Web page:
By Ciara LaVelle
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By Kat Bein
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By Travis Cohen
By Carlos Suarez De Jesus
By Monica McGivern
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When Seinfeld fans joke ad nauseum that the popular TV show is "about nothing," they mean that the sitcom doesn't have a traditional story hook. There's no overarching premise along the lines of, say, "Widowed dad raises three kids with help from Japanese housekeeper." But even when a script offers an outrageous setup -- "High-ranking Nazi wife hires a Jewish concentration camp inmate to be her gardener," for example -- the show may still be about nothing. The Gardens of Frau Hess, the debut work by Milton Frederick Marcus now getting its world premiere at the Caldwell Theatre Company, is a case in point. Unlike Seinfeld's, its nothingness is a sign of trouble.
Set in Germany in the spring of 1944, the play concerns Isaac Baum (Ken Kliban), a one-time professor of horticulture who finds himself plucked out of his concentration camp barracks and deposited in the living room of Frau Hess (Patricia Hodges), wife of Nazi second-in-command Rudolf Hess. (Baum is a fictional character whose story is suggested by wartime correspondence between Hess and Heinrich Himmler.) Through the magic of historical accuracy, Rudolf Hess, who spent much of the war imprisoned in England, is not called on to make an appearance. Rather, the play is an uneasy duet between Isaac and Frau Hess.
Early on, Isaac learns that he's the third Jewish botanist to be summoned to the Hess garden since the original caretaker was drafted. You may be wondering what happened to his predecessors. Suffice it to say that even audience members without knowledge of Nazi politics will pick up on the sinister allusions to their fate.
Thus in Frau Hess, on a window-bedecked set suggesting both a living room and dining area of a large estate house, two individuals from hostile universes are forced to negotiate with each other. Looking to save his neck, Isaac must work wonders in the garden and make his employer see him as a human being. The play sets up an ever tougher dramatic arc for the Frau. On one hand, she's a somewhat sympathetic character who just may be able to help Isaac discover the fate of his daughter, also a botanist. On the other hand, she's self-centered, racist, pretentious, and hateful. But long before it deserts the notion that the play might be a Third Reich answer to Driving Miss Daisy (a task even a skilled dramatist would have trouble tackling), Marcus's premise falls in on itself; a conceptual greenhouse, it's undone by the mass of unwieldy ideas tangled within.
Marcus doesn't help matters by introducing the subject of the Office of Vegetative Mapping, which, according to the production notes, was an actual Nazi institution. The idea behind this sordid bureaucracy, as Frau Hess explains to Isaac, is that "in the name of the Fatherland, we have to tear up one of the most beautiful gardens" in Europe and replace its sophisticated hybrids with plants of "good German stock." As far as metaphors go, the Office of Vegetative Mapping delivers a particularly crude smack. Its heavy-handedness is made even more clumsy by dialogue in which Isaac points out that the garden's underlying problem is not hybridization but "indigenous rot."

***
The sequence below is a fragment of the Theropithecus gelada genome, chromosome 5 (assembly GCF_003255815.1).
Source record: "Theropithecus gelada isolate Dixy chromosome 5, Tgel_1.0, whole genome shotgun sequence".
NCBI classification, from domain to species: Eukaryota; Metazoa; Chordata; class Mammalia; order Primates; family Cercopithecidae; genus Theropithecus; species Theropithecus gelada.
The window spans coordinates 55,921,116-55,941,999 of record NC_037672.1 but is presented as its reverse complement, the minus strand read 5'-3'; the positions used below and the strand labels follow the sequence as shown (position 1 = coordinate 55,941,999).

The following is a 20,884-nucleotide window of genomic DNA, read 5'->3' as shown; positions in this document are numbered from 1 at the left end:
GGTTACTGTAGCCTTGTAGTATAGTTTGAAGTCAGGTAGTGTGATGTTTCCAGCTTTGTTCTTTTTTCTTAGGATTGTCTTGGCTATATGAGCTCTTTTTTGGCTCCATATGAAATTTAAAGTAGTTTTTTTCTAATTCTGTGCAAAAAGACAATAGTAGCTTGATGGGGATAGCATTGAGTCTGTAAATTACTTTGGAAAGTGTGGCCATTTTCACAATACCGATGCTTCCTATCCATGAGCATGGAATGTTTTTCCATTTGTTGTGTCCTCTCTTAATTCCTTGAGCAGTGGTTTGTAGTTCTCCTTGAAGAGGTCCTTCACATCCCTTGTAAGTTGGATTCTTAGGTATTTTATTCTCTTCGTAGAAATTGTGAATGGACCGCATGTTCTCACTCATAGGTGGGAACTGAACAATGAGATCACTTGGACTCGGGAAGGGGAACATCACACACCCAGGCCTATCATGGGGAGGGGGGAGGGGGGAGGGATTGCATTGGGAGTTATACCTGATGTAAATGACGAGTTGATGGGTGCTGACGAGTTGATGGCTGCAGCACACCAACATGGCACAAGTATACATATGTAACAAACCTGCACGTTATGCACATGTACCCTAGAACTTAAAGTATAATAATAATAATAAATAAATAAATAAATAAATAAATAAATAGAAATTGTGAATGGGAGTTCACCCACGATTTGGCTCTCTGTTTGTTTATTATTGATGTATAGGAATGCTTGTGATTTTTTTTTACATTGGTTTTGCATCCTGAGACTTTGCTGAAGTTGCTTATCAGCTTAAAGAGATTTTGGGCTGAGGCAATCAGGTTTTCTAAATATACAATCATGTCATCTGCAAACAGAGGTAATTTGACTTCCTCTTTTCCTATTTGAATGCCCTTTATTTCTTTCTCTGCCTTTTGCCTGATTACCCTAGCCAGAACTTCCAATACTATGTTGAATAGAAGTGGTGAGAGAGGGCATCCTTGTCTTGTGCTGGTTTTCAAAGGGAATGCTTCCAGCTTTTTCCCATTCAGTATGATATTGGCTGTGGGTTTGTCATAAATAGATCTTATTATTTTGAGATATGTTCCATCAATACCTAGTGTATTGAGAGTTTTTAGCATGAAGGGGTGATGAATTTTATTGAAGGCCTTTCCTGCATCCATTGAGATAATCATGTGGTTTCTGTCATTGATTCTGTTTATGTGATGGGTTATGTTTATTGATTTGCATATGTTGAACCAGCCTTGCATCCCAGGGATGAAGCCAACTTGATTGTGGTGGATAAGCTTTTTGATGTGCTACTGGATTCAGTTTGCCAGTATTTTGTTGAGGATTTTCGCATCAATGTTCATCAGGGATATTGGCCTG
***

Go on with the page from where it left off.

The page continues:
This leafy symbolism takes on a life of its own, and plants sprout on-stage with annoying frequency. While the metaphor is dropped quickly, Marcus replaces it with a number of just as wobbly themes presented in almost breathtaking succession, none of which lingers long enough to cause anything more than a sensation. Among them: the notions that both Jews and Nazis interpret history to their own liking; that randomly selected representatives of the two groups have things to teach each other; and that a lonely female Nazi and a widowed male concentration inmate must surely be sexually attracted to each other. There's not a speck of truth to these ideas, at least as they're presented here. But all the same, we learn that Isaac has, at one point, rejected his Jewish identity, and that Frau Hess has defied the Nazis by rescuing some of the "degenerate" artworks famously condemned by Hitler and company.
In a play overflowing with cliches, it's no surprise that Frau Hess adores Wagner and obsessively plays his works on her Victrola. But nothing prepares us for the idea that she'll forswear opera in favor of a tango in order to seduce Isaac. And in the service of an even more impenetrable metaphor, Frau Hess uses a childhood memory of incest as a launching point for a discussion of Freudian psychology.
Confused? You should be. Despite the play's provocative premise, The Gardens of Frau Hess need not serve up a confrontation between captor and captive. In fact, dramas about the Holocaust and other large-scale tragedies really shouldn't offer resolution. (In this case, though, it would be more than satisfying to see the clueless Frau Hess get her comeuppance. Her response to Isaac's saying that his wife died "on the trains" is to ask if the woman was sick.) What's essential with works like Frau Hess is that they offer audiences a well-defined sense of what question or questions the play is trying to explore. To do anything else is to exploit the pairing of these two characters and the individuals on which they are loosely based.